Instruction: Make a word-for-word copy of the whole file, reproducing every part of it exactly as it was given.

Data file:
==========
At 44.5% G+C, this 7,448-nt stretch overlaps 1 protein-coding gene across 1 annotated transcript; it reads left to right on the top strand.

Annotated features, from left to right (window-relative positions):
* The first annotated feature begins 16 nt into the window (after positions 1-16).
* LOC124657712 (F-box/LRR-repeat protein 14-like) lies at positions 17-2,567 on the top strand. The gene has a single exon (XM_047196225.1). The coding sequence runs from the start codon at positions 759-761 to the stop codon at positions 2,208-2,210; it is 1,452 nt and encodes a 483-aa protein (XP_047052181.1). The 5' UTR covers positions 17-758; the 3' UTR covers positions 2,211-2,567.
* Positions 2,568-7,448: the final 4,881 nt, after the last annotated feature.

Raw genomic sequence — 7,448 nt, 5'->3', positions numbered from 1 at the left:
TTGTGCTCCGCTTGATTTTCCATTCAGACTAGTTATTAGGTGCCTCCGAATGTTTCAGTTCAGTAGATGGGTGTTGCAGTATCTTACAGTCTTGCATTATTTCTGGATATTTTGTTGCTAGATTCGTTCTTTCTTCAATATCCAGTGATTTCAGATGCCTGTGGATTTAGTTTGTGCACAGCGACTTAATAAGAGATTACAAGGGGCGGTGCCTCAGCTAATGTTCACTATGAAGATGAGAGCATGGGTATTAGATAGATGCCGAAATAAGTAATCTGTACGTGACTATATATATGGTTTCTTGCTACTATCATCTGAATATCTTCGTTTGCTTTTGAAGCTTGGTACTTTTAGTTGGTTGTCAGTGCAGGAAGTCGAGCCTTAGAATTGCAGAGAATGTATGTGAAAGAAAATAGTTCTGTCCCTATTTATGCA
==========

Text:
At 44.5% G+C, this 7,448-nt stretch overlaps 1 protein-coding gene across 1 annotated transcript; it reads left to right on the top strand.

Annotated features, from left to right (window-relative positions):
* The first annotated feature begins 16 nt into the window (after positions 1-16).
* LOC124657712 (F-box/LRR-repeat protein 14-like) lies at positions 17-2,567 on the top strand. The gene has a single exon (XM_047196225.1). The coding sequence runs from the start codon at positions 759-761 to the stop codon at positions 2,208-2,210; it is 1,452 nt and encodes a 483-aa protein (XP_047052181.1). The 5' UTR covers positions 17-758; the 3' UTR covers positions 2,211-2,567.
* Positions 2,568-7,448: the final 4,881 nt, after the last annotated feature.

Raw genomic sequence — 7,448 nt, 5'->3', positions numbered from 1 at the left:
TTGTGCTCCGCTTGATTTTCCATTCAGACTAGTTATTAGGTGCCTCCGAATGTTTCAGTTCAGTAGATGGGTGTTGCAGTATCTTACAGTCTTGCATTATTTCTGGATATTTTGTTGCTAGATTCGTTCTTTCTTCAATATCCAGTGATTTCAGATGCCTGTGGATTTAGTTTGTGCACAGCGACTTAATAAGAGATTACAAGGGGCGGTGCCTCAGCTAATGTTCACTATGAAGATGAGAGCATGGGTATTAGATAGATGCCGAAATAAGTAATCTGTACGTGACTATATATATGGTTTCTTGCTACTATCATCTGAATATCTTCGTTTGCTTTTGAAGCTTGGTACTTTTAGTTGGTTGTCAGTGCAGGAAGTCGAGCCTTAGAATTGCAGAGAATGTATGTGAAAGAAAATAGTTCTGTCCCTATTTATGCA